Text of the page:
Having that extra day to rest before playing up to three straight days would have been essential for the thin Blue Devils.

Regular Season – Worst Case

We are still looking at this section retrospect fully as above, but the scenarios are telling.

Duke is 4-2 on the road this season, which is the best mark by percentage of any team in the ACC. However, the two most difficult road games to that point, at Clemson and Miami, resulted in losses, while the Blue Devils’ road wins were over the bottom four teams in the conference.

What remained on the road were trips to Louisville, North Carolina and Pittsburgh, teams that are 41-4 at home. Expecting Duke to be able to win in all three of those locales was asking a lot of this thin team, and losing at least two of them is very likely, which is what happened.

Therefore, too, could fall to North Carolina at home to end the regular season, which would have leaded to no better than a 3-3 finish down the stretch. That would put the Blue Devils at 11-7 and have them finish somewhere between sixth and ninth place.

Even with removing Louisville from the equation, since the Cardinals are not eligible for the ACC tournament, Duke would still have to play on the second day of the tourney and thus would be facing as many as four straight days of games.

ACC Tournament – Best Case

The Blue Devils head to Washington, D.C. as one of the hottest teams in the conference, a roll that continues in the ACC tournament. They can get an added boost with the return of senior forward Amile Jefferson, who hasn’t played since mid-December because of a foot injury, but given recent information his return at all this year is doubtful. That scenario has led to him possibly redshirting but I will cover that separately.

The run will end in that title game, though, with Duke losing to North Carolina, Miami, or Virginia. , the momentum will remain heading into the NCAA tourney.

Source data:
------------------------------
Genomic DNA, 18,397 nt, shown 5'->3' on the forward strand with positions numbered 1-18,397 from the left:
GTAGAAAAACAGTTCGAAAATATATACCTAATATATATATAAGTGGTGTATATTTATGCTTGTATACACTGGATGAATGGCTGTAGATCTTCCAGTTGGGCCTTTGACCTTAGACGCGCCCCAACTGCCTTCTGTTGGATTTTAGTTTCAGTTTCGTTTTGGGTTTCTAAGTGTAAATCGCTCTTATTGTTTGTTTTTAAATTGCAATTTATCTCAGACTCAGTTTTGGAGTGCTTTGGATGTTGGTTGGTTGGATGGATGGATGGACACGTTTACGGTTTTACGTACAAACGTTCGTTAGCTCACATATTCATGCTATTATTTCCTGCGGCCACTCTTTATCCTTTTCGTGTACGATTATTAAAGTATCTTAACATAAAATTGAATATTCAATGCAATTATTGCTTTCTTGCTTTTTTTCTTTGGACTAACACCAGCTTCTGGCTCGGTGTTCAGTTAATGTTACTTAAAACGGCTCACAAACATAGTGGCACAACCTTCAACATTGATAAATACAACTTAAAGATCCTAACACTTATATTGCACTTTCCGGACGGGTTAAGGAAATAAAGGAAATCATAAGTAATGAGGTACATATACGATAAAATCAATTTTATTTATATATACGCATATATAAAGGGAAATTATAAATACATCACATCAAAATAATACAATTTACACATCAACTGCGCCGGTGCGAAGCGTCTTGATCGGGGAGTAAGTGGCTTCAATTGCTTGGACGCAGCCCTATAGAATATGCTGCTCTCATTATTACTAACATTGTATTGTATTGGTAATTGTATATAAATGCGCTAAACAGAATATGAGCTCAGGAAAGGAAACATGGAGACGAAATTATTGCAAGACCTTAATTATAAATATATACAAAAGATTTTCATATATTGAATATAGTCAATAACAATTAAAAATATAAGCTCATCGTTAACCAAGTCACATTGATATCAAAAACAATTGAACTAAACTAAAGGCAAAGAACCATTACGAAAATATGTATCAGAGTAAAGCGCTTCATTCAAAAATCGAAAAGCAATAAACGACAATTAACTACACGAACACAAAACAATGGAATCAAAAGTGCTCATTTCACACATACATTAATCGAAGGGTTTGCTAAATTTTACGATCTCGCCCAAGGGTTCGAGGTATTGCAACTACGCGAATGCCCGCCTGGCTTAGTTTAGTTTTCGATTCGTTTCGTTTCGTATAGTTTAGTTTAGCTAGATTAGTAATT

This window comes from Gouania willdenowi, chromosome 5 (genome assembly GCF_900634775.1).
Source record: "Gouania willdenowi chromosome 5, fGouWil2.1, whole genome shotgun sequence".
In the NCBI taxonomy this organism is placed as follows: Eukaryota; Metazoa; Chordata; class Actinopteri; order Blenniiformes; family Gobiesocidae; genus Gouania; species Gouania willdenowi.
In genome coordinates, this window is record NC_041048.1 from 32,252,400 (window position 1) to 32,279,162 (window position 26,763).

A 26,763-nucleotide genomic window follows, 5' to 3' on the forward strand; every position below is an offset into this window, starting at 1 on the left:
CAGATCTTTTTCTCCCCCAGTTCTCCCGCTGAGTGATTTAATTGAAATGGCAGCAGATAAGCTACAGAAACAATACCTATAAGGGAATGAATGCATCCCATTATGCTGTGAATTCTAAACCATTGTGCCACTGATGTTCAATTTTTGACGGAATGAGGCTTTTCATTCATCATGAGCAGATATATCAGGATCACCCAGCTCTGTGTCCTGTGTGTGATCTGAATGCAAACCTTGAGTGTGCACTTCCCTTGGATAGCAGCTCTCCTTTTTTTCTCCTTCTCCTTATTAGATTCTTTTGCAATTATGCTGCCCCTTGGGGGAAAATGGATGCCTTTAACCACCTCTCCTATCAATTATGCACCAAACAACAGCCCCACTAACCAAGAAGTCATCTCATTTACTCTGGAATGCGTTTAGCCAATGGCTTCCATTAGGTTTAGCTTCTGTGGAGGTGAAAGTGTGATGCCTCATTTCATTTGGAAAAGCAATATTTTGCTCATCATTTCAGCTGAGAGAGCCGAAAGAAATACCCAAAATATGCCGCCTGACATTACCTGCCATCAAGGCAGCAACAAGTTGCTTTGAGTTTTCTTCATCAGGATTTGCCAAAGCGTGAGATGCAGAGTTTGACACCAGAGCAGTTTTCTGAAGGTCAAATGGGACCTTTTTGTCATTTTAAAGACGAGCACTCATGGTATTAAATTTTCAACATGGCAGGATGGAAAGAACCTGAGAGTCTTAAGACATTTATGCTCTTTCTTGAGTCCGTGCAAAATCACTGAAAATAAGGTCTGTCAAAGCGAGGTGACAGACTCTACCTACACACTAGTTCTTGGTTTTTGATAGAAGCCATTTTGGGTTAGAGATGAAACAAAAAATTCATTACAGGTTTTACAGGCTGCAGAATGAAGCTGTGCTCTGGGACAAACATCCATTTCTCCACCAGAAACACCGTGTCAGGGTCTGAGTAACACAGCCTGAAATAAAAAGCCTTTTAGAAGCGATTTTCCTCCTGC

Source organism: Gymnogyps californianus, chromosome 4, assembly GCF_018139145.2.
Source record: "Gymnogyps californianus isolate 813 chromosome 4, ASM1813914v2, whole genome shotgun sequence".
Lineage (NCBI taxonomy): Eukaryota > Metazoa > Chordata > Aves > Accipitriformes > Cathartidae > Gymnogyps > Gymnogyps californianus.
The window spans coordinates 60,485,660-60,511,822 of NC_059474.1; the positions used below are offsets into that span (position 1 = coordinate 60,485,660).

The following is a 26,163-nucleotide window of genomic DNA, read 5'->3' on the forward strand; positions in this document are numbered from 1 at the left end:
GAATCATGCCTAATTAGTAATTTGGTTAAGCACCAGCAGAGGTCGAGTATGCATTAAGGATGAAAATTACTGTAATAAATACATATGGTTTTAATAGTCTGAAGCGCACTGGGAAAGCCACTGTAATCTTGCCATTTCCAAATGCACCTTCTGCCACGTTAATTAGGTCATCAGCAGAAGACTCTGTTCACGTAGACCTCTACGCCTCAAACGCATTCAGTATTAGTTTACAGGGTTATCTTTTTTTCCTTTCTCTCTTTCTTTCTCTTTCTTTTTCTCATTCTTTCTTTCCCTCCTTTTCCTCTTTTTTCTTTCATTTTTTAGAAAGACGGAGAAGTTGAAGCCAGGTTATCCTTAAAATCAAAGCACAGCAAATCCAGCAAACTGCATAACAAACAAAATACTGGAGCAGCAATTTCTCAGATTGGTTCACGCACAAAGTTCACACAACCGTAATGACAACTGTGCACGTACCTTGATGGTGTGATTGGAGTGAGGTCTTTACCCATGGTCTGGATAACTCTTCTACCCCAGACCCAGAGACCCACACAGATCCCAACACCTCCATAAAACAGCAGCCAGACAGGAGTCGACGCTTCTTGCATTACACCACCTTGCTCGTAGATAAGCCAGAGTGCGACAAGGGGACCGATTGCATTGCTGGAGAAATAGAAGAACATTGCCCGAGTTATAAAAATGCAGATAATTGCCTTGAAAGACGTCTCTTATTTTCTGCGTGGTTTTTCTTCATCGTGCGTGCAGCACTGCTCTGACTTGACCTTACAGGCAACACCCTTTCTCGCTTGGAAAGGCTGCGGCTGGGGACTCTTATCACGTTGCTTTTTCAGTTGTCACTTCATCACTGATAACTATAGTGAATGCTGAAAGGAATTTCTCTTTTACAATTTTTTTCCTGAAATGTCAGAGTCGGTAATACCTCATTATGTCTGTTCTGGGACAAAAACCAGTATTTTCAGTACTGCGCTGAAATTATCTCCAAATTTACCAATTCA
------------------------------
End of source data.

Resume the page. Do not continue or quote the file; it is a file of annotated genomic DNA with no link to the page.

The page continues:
ACC Tournament – Worst Case

Regardless of Duke’s seed in the ACC tournament, it will be coming in with three or four days of rest before that initial game. However, that time off will not be enough to counter the desperation mode that its first tourney opponent is in.

While the Blue Devils should be safely in the field, others such as Clemson, Florida State, Pittsburgh, or Syracuse will all enter on or near the zone. Winning that first game will be critical for their NCAA chances, and that sense of urgency will lead to a spirited performance that Duke cannot counter.

An early exit will not bode well for NCAA seeding, though in reality the extra time off will help Duke rest up and be better prepared for March Madness.

NCAA Tournament – Best Case

Leading up to the Carolina game, the latest projections tabulated by have Duke looking at a No. 4 seed for the NCAA tournament.

However, a hot finish to the regular season and a strong performance in the ACC tourney raise the Blue Devils to a No. 3, which is good enough to keep them from having to leave the state for the opening weekend of the Big Dance.

A pair of wins in Raleigh, North Carolina, will send the Blue Devils to their 29th all-time Sweet 16 and sixth since 2009. However, that next round will find Duke, no longer the higher-seeded team, as an underdog for the first time in the tournament.

The Blue Devils will have one more victory in them, pulling an upset to reach their 21st Elite Eight and be the first defending champion since Florida in 2006-07 to get past the Sweet 16 the following season.

Going further will not be in the cards, though.

NCAA Tournament – Worst Case

With an overall record that includes 10 losses, its most since 2006-07, a No. 6 or 7 seed will put Duke in a position in March that it hasn’t been in for some time; that of a non-contender. And though the wide-open nature of the 2015-16 season has made it so there are no sure bets for the Final Four, the Blue Devils won’t be included in that mix.

Duke will get shipped out of the region, to either Denver or Oklahoma City, and its season will end in that locale.

The Blue Devils go down in the first round, their third exit that early in the last five seasons. Within days of the national title defense coming to an end, freshman forward Brandon Ingram definitely declaring for the NBA draft and the outside possibility that sophomore guard Grayson Allen follow. Personally, I do not see the latter happening. While it may mean nothing, there has been little chatter that Grayson will leave.